Kevin Barry's last letter

Fri, Apr 16, 2010, 01:00

Madam, – Perhaps it is indicative of where we are at as a society that the sale of historical documents such as Kevin Barry’s last letter merit little serious analysis or debate in your paper beyond its potential market value (Home News, April 13th). It is a given that public institutions will enter into the fray to bid for such items, but surely an argument should be made for the preservation of our historical record rather than for its commercial dispersal.

Our historical record might indeed be a little more complete if owners, vendors and/or purchasers were at the very least required to submit details of all such sales to a central cultural repository so that the final location of any “lot” can be formally recorded.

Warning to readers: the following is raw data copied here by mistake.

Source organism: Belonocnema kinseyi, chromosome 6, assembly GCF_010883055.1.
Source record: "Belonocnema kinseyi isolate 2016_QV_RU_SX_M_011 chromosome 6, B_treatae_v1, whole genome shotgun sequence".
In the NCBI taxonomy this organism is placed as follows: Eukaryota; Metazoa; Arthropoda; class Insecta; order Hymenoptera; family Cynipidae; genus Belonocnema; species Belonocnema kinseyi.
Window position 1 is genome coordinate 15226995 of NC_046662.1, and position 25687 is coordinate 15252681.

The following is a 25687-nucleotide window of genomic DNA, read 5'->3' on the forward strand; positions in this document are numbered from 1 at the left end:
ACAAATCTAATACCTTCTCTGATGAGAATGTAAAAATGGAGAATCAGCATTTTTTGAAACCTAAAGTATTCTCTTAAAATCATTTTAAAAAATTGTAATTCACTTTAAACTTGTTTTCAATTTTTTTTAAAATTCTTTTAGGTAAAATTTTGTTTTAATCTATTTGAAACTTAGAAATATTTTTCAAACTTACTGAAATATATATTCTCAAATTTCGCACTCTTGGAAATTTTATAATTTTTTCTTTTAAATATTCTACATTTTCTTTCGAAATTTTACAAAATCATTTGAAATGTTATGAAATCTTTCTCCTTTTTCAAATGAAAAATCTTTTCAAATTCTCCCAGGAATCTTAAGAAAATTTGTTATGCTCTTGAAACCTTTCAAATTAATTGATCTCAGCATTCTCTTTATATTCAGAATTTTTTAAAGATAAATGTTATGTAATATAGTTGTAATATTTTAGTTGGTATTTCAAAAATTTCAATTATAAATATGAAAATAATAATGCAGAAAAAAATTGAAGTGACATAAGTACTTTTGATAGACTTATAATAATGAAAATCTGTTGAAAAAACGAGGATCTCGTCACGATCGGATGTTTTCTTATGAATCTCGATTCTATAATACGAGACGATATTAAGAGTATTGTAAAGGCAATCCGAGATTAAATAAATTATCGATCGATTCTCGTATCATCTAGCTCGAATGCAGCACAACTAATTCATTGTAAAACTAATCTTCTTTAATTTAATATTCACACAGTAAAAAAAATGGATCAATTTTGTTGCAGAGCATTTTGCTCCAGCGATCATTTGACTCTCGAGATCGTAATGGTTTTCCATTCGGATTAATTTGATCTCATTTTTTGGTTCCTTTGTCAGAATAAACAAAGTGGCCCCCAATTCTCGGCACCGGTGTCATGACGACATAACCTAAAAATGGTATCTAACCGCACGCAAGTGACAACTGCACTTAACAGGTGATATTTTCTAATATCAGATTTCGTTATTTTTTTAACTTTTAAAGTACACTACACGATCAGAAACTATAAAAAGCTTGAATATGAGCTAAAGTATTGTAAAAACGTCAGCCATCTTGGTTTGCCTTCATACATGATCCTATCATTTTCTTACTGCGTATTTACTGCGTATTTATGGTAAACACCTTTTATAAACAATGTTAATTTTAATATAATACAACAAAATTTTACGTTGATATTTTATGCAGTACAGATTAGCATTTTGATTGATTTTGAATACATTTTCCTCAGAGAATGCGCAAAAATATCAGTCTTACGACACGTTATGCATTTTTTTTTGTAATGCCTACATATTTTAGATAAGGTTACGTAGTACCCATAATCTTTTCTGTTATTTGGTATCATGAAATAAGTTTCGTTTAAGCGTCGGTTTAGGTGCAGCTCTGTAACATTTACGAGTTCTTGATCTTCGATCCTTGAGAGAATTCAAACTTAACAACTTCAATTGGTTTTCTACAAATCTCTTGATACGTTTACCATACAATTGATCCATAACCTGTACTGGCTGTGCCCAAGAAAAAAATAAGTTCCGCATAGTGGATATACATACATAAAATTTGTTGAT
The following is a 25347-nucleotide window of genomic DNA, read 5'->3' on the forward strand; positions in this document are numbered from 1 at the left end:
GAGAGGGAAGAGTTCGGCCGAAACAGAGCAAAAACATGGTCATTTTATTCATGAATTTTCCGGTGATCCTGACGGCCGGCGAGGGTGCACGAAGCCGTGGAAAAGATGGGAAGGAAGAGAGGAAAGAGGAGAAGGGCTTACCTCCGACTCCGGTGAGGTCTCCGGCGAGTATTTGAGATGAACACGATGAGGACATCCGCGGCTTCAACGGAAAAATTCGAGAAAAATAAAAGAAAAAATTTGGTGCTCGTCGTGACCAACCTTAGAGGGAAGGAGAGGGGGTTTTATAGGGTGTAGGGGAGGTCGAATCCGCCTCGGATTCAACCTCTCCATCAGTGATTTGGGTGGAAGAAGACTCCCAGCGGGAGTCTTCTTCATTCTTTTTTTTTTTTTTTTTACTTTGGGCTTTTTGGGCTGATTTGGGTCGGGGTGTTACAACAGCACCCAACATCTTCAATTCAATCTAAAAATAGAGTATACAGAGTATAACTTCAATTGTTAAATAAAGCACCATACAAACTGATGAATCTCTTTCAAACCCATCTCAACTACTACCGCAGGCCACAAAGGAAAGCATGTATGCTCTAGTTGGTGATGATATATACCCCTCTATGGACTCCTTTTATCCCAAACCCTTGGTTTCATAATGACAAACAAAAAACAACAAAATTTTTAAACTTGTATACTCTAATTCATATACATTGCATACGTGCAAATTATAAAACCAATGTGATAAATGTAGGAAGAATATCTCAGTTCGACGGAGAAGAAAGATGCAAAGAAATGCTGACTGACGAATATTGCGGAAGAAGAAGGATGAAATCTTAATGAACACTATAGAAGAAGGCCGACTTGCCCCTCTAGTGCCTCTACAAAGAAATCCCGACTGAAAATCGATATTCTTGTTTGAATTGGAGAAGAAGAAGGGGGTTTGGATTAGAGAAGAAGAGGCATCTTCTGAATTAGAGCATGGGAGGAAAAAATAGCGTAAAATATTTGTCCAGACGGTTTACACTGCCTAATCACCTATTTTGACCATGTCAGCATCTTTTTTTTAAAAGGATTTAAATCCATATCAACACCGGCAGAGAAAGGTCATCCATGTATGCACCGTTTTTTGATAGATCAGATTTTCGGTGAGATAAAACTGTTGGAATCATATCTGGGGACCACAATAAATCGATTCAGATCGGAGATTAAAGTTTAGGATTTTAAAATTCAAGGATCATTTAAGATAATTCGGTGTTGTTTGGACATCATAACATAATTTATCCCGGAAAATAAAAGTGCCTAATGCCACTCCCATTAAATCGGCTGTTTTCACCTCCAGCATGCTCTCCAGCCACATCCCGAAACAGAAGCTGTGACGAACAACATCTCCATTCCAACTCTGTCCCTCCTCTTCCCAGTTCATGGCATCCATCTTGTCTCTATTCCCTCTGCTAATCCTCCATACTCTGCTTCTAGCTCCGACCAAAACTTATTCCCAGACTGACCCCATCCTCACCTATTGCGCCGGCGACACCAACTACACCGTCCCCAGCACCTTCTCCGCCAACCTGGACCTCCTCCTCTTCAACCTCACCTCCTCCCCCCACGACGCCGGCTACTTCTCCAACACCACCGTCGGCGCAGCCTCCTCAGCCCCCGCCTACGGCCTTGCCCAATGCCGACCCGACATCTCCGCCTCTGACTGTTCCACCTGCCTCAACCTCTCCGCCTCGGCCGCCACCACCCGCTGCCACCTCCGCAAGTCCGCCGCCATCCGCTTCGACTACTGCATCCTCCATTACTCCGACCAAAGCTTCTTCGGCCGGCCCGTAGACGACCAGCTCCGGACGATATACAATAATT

It should be noted that our French colleagues, who have the fortunate resource of much more extensive institutional collections, may define such records, either private or public, as “historical archives” and therefore as items of public interest. Such records become the property of the state and the previous owner is paid indemnity. – Yours, etc,

CRÓNÁN Ó DOIBHLIN,

Head of Special Collections,

Archives and Repository

Services,

Boole Library,

University College Cork,

College Road,

Cork.